And then there’s Israel. “Israel is a model, an example. It’s coming close to $40,000 GDP per capita. What changed Israel is two things: the need to innovate to survive, and the interest of global companies. 350 foreign companies employ half the Israeli high-tech industry.”
Chemi Peres meets many technology companies and investors looking for new opportunities in Israel. Look farther afield, he urges them.
“We first ask them to come to Israel, to hire Israeli engineers, both Jews and Arabs. Then we ask global companies to come invest in the [broader] Middle East. We want global companies to establish research centers [in the Arab world], work with universities – everything they do in Israel. If they go to the Middle East, that can create a [tech] economy there, an Arabic internet. That’s what we suggest to every global company we talk to. It’s in everyone’s interest. A region that grows economically is safer, creates less terror. I think this isn’t just an Israeli interest.
“And it’s already happening. Chinese companies will do this, too, not just American companies. I say to the Arab world, take this forward, and it will take you forward.”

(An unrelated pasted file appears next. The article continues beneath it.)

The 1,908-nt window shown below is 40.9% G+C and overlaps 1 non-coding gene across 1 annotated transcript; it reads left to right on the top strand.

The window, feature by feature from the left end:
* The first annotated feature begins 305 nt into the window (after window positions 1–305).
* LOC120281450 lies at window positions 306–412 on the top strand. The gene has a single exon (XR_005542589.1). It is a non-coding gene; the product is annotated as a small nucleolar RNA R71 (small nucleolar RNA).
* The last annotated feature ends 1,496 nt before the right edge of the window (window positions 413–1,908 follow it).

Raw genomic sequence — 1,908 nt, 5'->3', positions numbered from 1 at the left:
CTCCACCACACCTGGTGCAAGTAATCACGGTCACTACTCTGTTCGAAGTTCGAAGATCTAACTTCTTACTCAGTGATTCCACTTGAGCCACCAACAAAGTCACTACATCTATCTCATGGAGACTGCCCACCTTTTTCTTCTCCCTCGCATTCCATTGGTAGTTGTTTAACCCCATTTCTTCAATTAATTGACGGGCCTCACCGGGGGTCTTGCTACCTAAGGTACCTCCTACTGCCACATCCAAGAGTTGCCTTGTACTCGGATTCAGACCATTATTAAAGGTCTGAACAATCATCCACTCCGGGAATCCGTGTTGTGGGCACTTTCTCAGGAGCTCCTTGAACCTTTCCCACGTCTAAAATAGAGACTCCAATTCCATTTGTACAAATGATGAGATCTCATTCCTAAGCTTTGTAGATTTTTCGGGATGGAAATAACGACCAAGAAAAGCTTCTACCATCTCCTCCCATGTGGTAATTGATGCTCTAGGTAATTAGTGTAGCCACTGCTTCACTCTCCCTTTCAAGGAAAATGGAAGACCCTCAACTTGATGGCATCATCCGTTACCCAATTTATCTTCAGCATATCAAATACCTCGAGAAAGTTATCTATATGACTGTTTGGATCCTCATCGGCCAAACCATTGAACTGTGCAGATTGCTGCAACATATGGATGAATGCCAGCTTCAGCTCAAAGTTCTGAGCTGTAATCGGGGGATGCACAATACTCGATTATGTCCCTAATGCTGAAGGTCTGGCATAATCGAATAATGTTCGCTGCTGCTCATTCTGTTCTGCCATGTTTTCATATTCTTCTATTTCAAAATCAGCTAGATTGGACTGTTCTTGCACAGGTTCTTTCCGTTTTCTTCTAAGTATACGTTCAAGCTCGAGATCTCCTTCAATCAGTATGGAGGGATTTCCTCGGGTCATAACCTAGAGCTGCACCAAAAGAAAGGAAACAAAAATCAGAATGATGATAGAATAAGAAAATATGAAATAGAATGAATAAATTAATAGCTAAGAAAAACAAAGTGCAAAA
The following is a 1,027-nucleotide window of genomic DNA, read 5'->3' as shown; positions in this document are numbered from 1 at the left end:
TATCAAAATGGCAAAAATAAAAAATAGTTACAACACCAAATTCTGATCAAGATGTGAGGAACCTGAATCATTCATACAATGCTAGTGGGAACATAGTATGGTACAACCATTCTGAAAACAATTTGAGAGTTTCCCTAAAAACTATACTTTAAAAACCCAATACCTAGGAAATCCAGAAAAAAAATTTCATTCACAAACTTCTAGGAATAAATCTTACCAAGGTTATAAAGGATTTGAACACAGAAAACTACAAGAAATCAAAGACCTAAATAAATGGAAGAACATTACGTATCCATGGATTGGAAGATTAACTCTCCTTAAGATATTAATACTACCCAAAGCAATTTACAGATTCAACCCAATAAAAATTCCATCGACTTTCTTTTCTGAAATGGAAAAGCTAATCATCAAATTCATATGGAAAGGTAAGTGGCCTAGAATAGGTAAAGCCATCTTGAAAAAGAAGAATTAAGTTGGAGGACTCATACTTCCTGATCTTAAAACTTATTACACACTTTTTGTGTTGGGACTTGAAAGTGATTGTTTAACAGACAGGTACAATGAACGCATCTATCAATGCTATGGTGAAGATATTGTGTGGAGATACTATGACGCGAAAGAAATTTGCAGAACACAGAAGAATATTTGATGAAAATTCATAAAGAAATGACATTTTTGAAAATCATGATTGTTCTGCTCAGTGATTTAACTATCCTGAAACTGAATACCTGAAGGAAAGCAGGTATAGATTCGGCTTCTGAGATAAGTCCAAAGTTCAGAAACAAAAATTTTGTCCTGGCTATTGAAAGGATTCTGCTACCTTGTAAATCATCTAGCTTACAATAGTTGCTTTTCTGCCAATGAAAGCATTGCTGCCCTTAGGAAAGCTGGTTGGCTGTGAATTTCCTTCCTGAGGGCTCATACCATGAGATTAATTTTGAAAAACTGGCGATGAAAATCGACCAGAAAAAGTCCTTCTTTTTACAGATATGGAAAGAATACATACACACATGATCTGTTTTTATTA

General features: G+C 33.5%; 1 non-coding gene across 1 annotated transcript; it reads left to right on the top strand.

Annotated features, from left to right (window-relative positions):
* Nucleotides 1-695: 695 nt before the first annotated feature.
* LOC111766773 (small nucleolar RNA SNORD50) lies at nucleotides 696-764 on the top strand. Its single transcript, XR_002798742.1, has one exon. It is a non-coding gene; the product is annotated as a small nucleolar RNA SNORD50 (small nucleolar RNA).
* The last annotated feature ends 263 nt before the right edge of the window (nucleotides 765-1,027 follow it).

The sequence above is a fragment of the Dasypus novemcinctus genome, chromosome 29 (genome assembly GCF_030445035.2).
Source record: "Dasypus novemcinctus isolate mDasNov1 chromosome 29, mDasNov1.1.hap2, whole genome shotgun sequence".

For Shimon Peres, Israel’s achievements were a living proof of what the region could become, both reprimand and promise. His innovation center, chaired by his son, wants to make it harder for the Arab world to ignore that potential.
Said Chemi: “We have requests from other places in the world to establish a Peres Center for Innovation” – including, discreetly, in Arab states – “and when we go to tell the story around the world, it’s not just a story of innovation, but of peace, of peace through innovation, which mesh very clearly in the story of my father’s life.
“If they invite me to an Arab country, I’m willing to go, to sit down with anyone. Especially the young.”